Preparing to go abroad includes securing important documents and a lot of planning. Ideally, you should make 3 copies of your passport, visas, and other important paperwork. Keep one with you, one in an accessible but safe place, and give one to a trusted relative of friend that can give you the information if something were to happen to you.
A checklist of other things to consider:
On the home front, make sure all bills are paid or have a means of being paid. If you are retaining a residence while abroad, make sure the rent/mortgage is taken care of and that utilities are being paid while you are away. Insure that important institutions like your bank are able to reach you.
If you are retaining a bank in your home country, ask about fees for overseas transactions, and if you have a credit card, find out if there are additional fees or any changes you need to make with your account. Inform banking industries that you will abroad so as to not arouse suspicious activity on your account as anti-theft systems can see this activity and put a most inconvenient hold on your account.
It is best to inform tax offices of any change in residency. Some countries have reciprocal tax agreements, and others may require you to pay some form of taxes both in your home country and aboard. For more information, refer to our section on "Taxes".
The liability for tax in the US can be affected by whether you are resident in the country and whether New York is your permanent home. There is a specific definition of residence for tax purposes depending on how many days you spend in the country. If you are not resident in a particular year, the USA can still be your ‘ordinary residence' since this term refers to the country where you are usually resident over a number of years. The country that is your permanent home is known as your domicile.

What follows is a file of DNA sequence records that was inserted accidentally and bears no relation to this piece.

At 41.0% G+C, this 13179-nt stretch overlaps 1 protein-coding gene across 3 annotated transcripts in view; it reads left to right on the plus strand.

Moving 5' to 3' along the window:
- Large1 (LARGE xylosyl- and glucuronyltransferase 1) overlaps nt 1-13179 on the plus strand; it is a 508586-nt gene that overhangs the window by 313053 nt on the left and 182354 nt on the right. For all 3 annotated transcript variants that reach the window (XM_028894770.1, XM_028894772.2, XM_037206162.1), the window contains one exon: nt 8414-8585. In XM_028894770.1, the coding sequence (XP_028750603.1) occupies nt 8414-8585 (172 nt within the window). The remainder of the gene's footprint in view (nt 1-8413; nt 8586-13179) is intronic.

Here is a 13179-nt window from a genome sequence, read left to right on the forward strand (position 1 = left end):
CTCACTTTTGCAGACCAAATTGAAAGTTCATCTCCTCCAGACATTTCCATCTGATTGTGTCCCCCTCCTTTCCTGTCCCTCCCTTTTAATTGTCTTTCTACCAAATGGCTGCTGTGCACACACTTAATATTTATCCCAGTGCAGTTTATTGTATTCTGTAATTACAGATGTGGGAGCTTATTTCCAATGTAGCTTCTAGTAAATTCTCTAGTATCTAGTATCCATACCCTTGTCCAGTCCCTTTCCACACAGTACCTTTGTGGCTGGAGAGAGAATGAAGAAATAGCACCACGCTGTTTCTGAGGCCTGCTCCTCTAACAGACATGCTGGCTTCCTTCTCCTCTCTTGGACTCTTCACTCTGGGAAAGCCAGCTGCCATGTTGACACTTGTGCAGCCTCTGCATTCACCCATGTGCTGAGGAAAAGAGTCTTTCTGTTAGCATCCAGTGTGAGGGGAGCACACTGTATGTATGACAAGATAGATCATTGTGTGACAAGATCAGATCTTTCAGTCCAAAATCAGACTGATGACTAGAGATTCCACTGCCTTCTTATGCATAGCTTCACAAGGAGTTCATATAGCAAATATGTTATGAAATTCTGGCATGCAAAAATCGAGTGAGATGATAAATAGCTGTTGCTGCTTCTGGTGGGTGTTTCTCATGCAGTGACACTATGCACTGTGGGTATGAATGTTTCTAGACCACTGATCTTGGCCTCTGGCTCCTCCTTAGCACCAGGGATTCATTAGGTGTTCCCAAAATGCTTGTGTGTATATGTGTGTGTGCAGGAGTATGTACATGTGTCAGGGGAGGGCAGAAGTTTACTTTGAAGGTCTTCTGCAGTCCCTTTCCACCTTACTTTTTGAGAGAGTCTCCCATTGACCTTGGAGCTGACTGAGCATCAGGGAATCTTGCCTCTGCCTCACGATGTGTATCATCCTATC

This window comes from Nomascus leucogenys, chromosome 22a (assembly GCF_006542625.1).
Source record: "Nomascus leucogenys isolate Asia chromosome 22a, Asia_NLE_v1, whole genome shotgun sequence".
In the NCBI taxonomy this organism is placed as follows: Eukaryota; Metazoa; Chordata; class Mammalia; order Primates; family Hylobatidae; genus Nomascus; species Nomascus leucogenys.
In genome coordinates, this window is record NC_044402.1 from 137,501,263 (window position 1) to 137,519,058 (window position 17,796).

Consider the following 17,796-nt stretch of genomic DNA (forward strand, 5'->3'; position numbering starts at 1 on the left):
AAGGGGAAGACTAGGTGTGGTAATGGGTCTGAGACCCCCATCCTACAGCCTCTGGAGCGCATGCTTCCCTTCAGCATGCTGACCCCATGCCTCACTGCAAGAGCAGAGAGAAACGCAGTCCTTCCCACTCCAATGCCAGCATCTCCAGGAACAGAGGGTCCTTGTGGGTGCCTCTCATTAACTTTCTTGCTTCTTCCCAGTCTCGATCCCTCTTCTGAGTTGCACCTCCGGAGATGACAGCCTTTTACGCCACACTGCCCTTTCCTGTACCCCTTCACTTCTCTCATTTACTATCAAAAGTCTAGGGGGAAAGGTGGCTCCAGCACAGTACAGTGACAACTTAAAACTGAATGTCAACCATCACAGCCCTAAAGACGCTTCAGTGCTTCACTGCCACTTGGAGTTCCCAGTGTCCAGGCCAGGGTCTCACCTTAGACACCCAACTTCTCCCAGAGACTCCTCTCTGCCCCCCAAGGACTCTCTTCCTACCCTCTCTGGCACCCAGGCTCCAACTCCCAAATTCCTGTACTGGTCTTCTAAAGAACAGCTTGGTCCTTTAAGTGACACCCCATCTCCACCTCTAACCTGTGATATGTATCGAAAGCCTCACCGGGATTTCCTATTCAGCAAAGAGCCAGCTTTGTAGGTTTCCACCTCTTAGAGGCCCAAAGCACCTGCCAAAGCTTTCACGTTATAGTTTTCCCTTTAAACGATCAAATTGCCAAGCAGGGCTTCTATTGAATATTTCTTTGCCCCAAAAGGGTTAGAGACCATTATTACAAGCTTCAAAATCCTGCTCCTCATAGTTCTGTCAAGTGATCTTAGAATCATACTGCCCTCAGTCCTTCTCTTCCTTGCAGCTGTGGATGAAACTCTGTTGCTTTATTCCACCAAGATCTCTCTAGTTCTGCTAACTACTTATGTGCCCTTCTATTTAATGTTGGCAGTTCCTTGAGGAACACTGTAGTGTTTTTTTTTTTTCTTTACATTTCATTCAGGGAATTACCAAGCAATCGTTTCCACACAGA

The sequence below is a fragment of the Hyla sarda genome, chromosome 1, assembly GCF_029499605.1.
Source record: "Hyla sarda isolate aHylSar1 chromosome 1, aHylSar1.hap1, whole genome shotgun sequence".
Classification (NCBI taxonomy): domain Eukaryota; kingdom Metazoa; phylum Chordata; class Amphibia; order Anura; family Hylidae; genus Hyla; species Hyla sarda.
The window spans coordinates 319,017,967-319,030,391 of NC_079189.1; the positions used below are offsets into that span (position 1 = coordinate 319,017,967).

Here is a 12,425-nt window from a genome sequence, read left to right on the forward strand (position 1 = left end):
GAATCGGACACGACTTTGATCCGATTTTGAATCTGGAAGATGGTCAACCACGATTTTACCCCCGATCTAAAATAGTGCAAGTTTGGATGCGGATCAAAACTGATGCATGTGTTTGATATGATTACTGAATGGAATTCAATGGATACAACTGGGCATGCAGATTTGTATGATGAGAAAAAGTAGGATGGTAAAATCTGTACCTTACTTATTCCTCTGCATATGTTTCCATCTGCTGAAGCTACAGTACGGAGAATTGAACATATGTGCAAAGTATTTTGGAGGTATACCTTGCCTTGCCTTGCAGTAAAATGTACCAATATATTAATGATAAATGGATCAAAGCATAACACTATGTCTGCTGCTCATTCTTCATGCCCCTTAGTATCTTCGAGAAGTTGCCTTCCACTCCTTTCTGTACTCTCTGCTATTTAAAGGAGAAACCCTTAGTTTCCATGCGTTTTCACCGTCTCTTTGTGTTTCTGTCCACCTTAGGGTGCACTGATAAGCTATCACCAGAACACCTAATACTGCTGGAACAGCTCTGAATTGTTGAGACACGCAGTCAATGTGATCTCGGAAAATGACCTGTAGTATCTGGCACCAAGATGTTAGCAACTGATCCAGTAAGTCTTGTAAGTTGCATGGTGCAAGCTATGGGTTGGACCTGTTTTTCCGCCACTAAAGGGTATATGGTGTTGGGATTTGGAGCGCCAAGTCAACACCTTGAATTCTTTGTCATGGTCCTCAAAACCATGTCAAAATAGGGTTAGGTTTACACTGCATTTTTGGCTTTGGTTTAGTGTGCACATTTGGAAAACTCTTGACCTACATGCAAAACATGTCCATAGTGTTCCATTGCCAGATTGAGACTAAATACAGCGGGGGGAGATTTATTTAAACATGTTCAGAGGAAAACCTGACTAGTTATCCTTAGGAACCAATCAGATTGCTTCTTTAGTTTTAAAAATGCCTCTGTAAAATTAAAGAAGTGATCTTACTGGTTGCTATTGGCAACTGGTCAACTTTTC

There is no special compulsory vaccine requirement for the USA; however, the following vaccinations are recommended by the WHO (depending on the area of visit):
In any case, it is recommended to check with your doctor whether your vaccinations are up to date. For more information about Travel Vaccines and Advice for the United States visit PassportHealthUSA.com.
For general concerns about your health when abroad, the World Health Organization (WHO) publishes the International Travel and Health guide, which is revised annually and it is available online for free. Another excellent resource is MD Travel Health, which it provides free and complete travel-health recommendations for every country and is updated daily.
When you move internationally you are taking a big step. Lots of things are changing and you have a million things to think about and take care of. If you are able to select a top of the line moving company that moves for a modest price, it can take a big weight of your shoulders in busy times.
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